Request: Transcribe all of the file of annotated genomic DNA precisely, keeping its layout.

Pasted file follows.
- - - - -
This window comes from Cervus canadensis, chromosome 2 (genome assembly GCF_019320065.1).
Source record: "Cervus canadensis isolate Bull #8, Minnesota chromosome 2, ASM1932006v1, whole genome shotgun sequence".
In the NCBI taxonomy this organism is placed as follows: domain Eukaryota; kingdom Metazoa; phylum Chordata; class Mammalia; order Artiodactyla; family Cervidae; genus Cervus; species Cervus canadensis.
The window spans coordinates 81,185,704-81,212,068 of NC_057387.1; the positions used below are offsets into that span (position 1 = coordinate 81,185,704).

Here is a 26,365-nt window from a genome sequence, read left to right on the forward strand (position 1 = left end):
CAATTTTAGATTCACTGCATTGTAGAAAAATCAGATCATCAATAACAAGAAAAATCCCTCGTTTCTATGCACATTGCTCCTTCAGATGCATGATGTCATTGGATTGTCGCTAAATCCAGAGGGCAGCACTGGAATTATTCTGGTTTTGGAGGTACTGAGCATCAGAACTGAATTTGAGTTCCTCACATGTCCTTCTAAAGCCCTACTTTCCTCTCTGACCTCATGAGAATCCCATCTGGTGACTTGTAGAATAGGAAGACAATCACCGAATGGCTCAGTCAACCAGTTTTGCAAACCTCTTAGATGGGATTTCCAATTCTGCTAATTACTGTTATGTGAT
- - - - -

This window comes from Cervus canadensis, chromosome 2 (genome assembly GCF_019320065.1).
Source record: "Cervus canadensis isolate Bull #8, Minnesota chromosome 2, ASM1932006v1, whole genome shotgun sequence".
In the NCBI taxonomy this organism is placed as follows: domain Eukaryota; kingdom Metazoa; phylum Chordata; class Mammalia; order Artiodactyla; family Cervidae; genus Cervus; species Cervus canadensis.
The window spans coordinates 81,185,704-81,212,068 of NC_057387.1; the positions used below are offsets into that span (position 1 = coordinate 81,185,704).

Here is a 26,365-nt window from a genome sequence, read left to right on the forward strand (position 1 = left end):
CAATTTTAGATTCACTGCATTGTAGAAAAATCAGATCATCAATAACAAGAAAAATCCCTCGTTTCTATGCACATTGCTCCTTCAGATGCATGATGTCATTGGATTGTCGCTAAATCCAGAGGGCAGCACTGGAATTATTCTGGTTTTGGAGGTACTGAGCATCAGAACTGAATTTGAGTTCCTCACATGTCCTTCTAAAGCCCTACTTTCCTCTCTGACCTCATGAGAATCCCATCTGGTGACTTGTAGAATAGGAAGACAATCACCGAATGGCTCAGTCAACCAGTTTTGCAAACCTCTTAGATGGGATTTCCAATTCTGCTAATTACTGTTATGTGAT